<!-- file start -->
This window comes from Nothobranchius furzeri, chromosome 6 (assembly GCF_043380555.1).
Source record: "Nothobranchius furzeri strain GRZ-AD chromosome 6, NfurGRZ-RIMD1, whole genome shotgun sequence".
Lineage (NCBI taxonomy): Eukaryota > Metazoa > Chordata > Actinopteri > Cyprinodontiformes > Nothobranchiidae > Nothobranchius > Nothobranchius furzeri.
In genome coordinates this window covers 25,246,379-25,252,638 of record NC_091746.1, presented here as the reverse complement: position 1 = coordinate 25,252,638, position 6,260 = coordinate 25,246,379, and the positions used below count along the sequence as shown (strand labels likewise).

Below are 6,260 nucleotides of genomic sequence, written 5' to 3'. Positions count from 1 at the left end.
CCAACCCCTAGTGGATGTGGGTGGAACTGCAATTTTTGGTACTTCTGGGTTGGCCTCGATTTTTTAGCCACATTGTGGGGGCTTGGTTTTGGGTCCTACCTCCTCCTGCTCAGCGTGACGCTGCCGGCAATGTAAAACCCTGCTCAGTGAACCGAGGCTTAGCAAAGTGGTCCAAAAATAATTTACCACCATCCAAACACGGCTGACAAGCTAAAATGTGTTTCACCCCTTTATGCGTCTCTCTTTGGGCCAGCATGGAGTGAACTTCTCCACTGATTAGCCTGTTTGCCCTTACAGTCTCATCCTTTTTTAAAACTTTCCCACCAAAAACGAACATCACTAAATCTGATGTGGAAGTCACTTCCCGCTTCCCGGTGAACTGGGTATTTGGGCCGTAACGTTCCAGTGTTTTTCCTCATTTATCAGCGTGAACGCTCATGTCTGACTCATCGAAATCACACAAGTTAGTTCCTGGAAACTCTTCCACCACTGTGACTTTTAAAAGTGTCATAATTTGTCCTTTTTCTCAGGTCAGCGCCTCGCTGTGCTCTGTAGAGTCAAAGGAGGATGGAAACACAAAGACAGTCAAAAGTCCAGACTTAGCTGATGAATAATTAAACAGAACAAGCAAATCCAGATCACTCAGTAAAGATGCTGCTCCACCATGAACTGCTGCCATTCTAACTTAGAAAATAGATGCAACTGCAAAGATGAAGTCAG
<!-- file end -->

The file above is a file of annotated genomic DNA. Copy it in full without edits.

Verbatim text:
This window comes from Nothobranchius furzeri, chromosome 6 (assembly GCF_043380555.1).
Source record: "Nothobranchius furzeri strain GRZ-AD chromosome 6, NfurGRZ-RIMD1, whole genome shotgun sequence".
Lineage (NCBI taxonomy): Eukaryota > Metazoa > Chordata > Actinopteri > Cyprinodontiformes > Nothobranchiidae > Nothobranchius > Nothobranchius furzeri.
In genome coordinates this window covers 25,246,379-25,252,638 of record NC_091746.1, presented here as the reverse complement: position 1 = coordinate 25,252,638, position 6,260 = coordinate 25,246,379, and the positions used below count along the sequence as shown (strand labels likewise).

Below are 6,260 nucleotides of genomic sequence, written 5' to 3'. Positions count from 1 at the left end.
CCAACCCCTAGTGGATGTGGGTGGAACTGCAATTTTTGGTACTTCTGGGTTGGCCTCGATTTTTTAGCCACATTGTGGGGGCTTGGTTTTGGGTCCTACCTCCTCCTGCTCAGCGTGACGCTGCCGGCAATGTAAAACCCTGCTCAGTGAACCGAGGCTTAGCAAAGTGGTCCAAAAATAATTTACCACCATCCAAACACGGCTGACAAGCTAAAATGTGTTTCACCCCTTTATGCGTCTCTCTTTGGGCCAGCATGGAGTGAACTTCTCCACTGATTAGCCTGTTTGCCCTTACAGTCTCATCCTTTTTTAAAACTTTCCCACCAAAAACGAACATCACTAAATCTGATGTGGAAGTCACTTCCCGCTTCCCGGTGAACTGGGTATTTGGGCCGTAACGTTCCAGTGTTTTTCCTCATTTATCAGCGTGAACGCTCATGTCTGACTCATCGAAATCACACAAGTTAGTTCCTGGAAACTCTTCCACCACTGTGACTTTTAAAAGTGTCATAATTTGTCCTTTTTCTCAGGTCAGCGCCTCGCTGTGCTCTGTAGAGTCAAAGGAGGATGGAAACACAAAGACAGTCAAAAGTCCAGACTTAGCTGATGAATAATTAAACAGAACAAGCAAATCCAGATCACTCAGTAAAGATGCTGCTCCACCATGAACTGCTGCCATTCTAACTTAGAAAATAGATGCAACTGCAAAGATGAAGTCAG